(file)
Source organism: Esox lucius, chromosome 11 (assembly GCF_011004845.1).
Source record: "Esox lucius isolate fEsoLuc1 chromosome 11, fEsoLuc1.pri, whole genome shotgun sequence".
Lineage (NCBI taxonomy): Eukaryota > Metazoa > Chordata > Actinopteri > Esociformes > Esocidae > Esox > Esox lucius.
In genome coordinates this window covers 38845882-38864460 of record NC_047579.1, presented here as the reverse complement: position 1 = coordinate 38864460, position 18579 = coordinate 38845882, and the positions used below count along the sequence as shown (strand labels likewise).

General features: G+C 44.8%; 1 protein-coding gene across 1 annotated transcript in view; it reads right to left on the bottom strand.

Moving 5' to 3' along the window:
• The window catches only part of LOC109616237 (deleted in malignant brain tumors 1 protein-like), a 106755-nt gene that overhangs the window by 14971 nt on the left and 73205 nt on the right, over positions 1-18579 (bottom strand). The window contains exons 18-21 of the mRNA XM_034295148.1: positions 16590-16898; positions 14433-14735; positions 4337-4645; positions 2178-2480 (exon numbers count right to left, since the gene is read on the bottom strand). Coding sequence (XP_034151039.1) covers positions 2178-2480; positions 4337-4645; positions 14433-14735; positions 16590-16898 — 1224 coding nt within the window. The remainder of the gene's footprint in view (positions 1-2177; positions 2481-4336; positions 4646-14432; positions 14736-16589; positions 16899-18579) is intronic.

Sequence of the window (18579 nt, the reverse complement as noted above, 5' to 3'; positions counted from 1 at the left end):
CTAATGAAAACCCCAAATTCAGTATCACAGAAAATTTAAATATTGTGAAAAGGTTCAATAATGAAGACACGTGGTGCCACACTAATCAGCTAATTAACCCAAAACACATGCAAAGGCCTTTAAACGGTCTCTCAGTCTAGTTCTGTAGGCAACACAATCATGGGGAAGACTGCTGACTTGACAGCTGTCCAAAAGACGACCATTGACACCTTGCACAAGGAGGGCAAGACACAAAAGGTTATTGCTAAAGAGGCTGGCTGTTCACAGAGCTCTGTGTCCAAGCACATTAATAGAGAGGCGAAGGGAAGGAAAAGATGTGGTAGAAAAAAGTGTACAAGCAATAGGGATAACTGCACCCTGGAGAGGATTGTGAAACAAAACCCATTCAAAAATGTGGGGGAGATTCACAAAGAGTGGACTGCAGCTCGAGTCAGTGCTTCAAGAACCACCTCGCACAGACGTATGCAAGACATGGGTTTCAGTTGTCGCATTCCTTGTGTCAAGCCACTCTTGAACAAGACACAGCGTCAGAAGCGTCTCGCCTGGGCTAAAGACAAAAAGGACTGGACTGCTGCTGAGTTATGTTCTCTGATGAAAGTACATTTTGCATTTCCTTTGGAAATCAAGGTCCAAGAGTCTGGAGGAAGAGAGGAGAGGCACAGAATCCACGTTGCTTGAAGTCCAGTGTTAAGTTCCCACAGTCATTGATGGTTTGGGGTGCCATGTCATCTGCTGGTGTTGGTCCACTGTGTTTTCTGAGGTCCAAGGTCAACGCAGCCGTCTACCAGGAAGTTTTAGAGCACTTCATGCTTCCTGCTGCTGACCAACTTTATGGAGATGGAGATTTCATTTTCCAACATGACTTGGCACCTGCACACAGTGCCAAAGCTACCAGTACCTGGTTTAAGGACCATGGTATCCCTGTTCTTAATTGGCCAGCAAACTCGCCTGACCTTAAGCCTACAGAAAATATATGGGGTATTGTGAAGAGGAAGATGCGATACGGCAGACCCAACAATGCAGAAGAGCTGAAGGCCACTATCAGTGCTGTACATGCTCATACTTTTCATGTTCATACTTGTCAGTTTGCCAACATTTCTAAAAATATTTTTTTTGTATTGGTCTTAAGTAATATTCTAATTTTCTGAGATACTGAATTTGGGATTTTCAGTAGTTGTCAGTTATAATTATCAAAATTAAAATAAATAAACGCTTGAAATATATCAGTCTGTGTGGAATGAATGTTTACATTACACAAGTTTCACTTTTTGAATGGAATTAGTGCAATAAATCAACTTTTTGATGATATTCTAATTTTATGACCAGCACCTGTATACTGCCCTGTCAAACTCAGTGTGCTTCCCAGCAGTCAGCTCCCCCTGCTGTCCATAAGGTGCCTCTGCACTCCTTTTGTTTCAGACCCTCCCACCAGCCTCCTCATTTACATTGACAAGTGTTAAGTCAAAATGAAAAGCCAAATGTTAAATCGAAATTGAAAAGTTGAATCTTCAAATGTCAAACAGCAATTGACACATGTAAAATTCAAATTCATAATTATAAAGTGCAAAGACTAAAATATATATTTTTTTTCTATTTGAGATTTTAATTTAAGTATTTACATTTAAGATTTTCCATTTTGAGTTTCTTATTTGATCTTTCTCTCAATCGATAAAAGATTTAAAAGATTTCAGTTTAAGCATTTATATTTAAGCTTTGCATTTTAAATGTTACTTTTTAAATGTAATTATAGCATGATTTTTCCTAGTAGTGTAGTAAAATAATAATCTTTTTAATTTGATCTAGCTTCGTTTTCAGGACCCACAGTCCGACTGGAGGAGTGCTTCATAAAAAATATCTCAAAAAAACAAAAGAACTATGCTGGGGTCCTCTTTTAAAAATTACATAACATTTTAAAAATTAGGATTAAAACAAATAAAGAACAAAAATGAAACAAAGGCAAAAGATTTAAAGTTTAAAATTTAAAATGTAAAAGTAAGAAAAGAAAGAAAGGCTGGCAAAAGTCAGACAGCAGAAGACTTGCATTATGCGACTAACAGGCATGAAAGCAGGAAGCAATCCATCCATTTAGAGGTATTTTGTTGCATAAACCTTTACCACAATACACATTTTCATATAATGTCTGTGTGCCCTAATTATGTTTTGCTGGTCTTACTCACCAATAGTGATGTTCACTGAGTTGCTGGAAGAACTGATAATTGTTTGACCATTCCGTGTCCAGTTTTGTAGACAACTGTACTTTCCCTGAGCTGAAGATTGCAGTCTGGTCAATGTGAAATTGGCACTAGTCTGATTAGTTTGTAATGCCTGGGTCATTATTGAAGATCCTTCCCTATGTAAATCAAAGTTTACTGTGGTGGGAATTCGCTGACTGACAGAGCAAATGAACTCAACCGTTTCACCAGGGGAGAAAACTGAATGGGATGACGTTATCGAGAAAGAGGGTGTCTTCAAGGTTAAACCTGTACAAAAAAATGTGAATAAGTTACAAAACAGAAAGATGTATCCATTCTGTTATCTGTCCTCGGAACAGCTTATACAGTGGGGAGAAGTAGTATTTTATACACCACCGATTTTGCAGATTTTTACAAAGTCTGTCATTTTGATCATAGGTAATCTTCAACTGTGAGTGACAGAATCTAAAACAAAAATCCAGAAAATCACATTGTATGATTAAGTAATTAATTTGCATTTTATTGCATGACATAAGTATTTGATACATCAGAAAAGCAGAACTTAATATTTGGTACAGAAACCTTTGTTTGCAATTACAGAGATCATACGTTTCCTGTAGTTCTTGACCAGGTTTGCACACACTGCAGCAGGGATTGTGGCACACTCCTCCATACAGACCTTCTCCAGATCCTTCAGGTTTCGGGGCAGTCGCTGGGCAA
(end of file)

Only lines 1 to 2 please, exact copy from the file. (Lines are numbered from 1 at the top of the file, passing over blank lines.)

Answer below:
Source organism: Esox lucius, chromosome 11 (assembly GCF_011004845.1).
Source record: "Esox lucius isolate fEsoLuc1 chromosome 11, fEsoLuc1.pri, whole genome shotgun sequence".